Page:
Developing countries represent a large source of potential future carbon emissions as they seek to rapidly industrialize their economies. Yet, if the world is to hold future warming to 1.5 degrees Celsius, these countries must identify a cleaner model of growth that relies on low- or zero-carbon fuels instead of fossil energy.

This tension between maintaining access to inexpensive energy and addressing climate change was on full display last fall when countries met at the COP26 international climate talks in Glasgow, Scotland. India, already the world’s third-biggest emitter, committed that half of its energy come from clean sources by 2030. At the same time, the country pushed for a key change to the final agreement: weakening language from a “phase out” of coal to a “phase down.” India is part of a cohort of countries seeking aid from richer nations to help them make the transition away from fossil fuels.

How can developing countries balance their need for reliable energy with goals to transition away from fossil fuels? Are there signs of progress? And, what responsibility do developed nations bear for helping developing countries confront climate change?

On May 10, EPIC hosted a conversation on climate policy in the developing world with Indian Member of Parliament Priyanka Chaturvedi, former U.S. Deputy Climate Envoy Jonathan Pershing, program director of environment at the William and Flora Hewlett Foundation, and EPIC Director Michael Greenstone. The event was moderated by EPIC’s journalism fellow, Lisa Friedman, climate policy reporter for The New York Times.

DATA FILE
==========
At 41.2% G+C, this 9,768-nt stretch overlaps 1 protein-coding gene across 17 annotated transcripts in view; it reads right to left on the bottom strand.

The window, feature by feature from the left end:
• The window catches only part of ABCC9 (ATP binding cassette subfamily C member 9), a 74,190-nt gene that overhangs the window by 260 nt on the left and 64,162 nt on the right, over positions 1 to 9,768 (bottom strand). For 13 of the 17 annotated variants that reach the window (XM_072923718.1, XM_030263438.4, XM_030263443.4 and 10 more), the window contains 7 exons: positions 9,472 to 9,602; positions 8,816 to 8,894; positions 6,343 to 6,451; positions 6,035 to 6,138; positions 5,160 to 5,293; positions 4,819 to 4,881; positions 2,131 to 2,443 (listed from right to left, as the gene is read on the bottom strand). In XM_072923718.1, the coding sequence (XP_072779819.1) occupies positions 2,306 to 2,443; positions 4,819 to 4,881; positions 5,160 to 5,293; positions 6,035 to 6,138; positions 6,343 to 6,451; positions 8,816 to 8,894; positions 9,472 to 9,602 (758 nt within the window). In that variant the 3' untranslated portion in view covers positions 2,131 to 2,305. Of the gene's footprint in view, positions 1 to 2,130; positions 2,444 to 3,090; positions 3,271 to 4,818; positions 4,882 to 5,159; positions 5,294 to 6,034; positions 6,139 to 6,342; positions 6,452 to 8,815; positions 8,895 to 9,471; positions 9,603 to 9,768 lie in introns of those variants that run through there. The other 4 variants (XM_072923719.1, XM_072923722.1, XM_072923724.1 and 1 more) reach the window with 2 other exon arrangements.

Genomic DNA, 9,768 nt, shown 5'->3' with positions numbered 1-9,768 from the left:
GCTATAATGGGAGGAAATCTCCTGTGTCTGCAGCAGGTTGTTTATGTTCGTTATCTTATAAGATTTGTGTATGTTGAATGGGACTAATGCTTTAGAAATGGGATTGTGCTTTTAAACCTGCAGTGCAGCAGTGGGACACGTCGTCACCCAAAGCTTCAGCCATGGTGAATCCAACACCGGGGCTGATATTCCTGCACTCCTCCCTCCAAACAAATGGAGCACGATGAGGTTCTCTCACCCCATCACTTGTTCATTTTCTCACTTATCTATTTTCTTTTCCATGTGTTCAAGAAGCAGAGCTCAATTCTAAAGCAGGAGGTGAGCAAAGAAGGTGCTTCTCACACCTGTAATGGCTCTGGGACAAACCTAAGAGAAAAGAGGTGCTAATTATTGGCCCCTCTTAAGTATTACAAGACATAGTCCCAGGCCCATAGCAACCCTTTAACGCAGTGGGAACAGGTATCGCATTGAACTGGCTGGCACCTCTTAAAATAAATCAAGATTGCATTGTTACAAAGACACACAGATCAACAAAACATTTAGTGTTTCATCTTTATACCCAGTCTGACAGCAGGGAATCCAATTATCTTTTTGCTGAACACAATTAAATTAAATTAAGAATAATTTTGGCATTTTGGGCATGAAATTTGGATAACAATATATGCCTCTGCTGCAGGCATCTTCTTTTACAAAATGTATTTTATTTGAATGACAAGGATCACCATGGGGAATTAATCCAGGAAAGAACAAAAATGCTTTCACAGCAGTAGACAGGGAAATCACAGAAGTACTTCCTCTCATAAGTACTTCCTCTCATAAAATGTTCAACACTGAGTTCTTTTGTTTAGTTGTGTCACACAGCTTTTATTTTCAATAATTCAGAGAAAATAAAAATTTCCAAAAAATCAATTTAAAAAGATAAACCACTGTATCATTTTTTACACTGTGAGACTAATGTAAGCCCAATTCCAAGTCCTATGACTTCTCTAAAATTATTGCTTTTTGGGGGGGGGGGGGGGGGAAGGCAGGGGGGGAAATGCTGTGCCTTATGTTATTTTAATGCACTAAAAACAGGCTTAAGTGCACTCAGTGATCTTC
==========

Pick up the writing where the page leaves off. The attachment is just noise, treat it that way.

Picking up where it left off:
Areas of Focus: Fossil Fuels
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Fossil Fuels
Under current policies, fossil fuels will play an important role in the energy system for the foreseeable future. EPIC research is exploring the costs and benefits of these fuels as...
Energy Markets
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Energy Markets
Well-functioning markets are essential for providing access to reliable, affordable energy. EPIC research is uncovering the policies, prices and information needed to help energy markets work efficiently.
EPIC-India
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EPIC-India
As the world’s fastest-growing carbon emitter and second most-polluted country, India is central to the global energy challenge. EPIC’s robust team in India works hand-in-hand with government leaders to implement...